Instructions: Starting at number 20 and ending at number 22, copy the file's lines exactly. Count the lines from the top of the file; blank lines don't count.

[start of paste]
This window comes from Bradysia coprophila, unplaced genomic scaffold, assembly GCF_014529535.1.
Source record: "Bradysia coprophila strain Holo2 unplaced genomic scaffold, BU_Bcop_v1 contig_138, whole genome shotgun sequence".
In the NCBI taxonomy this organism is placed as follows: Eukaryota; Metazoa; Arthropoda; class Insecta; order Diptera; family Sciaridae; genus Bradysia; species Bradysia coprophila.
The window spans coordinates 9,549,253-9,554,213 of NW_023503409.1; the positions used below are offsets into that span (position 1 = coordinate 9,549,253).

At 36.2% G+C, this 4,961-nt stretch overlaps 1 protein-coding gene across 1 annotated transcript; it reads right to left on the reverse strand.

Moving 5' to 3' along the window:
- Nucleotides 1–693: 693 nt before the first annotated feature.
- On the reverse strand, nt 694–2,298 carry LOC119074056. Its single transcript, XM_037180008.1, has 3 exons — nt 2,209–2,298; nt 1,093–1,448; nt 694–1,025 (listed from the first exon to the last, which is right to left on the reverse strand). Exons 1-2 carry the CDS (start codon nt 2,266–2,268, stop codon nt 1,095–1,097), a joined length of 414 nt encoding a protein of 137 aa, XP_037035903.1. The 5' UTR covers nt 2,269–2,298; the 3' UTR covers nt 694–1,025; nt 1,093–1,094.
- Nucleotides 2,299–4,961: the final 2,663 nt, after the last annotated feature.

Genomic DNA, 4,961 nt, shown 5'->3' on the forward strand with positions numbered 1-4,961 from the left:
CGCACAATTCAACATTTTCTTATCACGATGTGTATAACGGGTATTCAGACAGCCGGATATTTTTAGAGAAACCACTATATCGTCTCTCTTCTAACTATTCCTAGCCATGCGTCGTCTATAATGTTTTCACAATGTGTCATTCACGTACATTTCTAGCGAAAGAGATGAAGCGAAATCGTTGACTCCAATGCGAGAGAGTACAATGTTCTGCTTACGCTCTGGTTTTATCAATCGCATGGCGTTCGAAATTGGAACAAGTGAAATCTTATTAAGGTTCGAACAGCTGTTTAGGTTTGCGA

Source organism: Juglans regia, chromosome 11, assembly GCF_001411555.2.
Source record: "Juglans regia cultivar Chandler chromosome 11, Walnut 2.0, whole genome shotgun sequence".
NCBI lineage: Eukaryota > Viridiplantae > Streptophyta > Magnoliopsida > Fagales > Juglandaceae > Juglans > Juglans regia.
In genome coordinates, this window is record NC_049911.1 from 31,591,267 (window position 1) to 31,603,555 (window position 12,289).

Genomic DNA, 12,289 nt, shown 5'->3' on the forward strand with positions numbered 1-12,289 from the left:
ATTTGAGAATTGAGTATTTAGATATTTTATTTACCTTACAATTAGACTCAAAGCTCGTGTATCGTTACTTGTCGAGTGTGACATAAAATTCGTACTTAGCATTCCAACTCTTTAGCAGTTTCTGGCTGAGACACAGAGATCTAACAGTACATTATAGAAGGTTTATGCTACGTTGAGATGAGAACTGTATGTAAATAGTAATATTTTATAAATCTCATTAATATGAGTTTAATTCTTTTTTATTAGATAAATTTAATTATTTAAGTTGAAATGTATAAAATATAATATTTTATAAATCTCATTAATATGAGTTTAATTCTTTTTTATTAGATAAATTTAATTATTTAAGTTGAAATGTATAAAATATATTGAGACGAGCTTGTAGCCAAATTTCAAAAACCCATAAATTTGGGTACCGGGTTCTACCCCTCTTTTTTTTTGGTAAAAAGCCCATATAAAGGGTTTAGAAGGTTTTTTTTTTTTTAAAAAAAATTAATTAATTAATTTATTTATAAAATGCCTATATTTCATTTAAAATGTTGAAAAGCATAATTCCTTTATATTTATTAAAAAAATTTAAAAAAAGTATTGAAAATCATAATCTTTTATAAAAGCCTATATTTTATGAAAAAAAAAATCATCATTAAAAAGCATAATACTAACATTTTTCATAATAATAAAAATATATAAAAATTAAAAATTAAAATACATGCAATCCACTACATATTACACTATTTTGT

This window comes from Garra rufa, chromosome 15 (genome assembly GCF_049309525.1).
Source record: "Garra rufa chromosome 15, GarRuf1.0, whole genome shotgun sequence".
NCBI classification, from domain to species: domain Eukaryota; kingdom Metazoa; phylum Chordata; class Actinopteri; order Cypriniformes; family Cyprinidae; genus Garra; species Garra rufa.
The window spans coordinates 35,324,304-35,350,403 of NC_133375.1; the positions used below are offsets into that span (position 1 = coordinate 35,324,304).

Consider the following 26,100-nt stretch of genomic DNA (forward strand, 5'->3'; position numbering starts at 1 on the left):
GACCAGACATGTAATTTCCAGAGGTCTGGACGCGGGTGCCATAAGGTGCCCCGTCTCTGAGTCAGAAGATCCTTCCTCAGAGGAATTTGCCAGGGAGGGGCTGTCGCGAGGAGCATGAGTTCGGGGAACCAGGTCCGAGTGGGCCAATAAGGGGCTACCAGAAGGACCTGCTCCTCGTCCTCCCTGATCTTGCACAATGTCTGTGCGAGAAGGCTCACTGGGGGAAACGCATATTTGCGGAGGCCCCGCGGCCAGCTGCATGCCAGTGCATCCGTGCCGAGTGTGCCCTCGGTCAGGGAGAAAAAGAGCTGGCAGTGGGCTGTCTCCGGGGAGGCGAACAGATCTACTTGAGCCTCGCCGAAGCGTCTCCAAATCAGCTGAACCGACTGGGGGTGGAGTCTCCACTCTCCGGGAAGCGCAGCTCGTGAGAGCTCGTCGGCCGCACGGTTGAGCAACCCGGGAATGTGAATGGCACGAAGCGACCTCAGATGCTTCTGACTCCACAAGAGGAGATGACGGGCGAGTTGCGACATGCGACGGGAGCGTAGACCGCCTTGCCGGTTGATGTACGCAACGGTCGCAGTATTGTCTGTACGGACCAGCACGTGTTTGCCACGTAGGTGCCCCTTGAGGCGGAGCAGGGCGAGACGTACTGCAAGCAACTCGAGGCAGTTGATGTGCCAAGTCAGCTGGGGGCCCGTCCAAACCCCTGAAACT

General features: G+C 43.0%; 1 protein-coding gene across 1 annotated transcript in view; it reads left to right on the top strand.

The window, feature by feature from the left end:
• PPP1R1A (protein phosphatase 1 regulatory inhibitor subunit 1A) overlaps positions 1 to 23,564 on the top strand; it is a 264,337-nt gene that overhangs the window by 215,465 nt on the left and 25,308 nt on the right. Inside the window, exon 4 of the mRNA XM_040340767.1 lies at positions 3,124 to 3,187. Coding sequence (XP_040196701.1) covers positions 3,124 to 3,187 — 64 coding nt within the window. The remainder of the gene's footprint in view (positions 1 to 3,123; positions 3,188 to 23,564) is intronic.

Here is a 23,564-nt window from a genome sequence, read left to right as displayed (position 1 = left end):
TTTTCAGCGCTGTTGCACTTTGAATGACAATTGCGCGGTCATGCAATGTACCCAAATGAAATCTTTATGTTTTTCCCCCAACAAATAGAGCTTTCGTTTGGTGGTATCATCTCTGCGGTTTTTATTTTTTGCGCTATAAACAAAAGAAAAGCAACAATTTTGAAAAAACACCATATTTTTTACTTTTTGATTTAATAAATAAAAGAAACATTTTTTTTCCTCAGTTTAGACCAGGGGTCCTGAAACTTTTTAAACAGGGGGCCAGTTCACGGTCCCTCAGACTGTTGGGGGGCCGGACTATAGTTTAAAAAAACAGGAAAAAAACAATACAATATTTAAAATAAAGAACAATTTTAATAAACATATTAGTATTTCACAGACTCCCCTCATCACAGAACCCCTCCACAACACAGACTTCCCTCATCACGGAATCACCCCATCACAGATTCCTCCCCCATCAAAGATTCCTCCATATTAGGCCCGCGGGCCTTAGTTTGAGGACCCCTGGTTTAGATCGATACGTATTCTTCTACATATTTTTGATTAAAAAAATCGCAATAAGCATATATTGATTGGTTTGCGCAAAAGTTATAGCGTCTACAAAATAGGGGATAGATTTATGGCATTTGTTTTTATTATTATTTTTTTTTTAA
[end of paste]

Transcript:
NCBI classification, from domain to species: domain Eukaryota; kingdom Metazoa; phylum Chordata; class Actinopteri; order Cypriniformes; family Cyprinidae; genus Garra; species Garra rufa.
The window spans coordinates 35,324,304-35,350,403 of NC_133375.1; the positions used below are offsets into that span (position 1 = coordinate 35,324,304).

Consider the following 26,100-nt stretch of genomic DNA (forward strand, 5'->3'; position numbering starts at 1 on the left):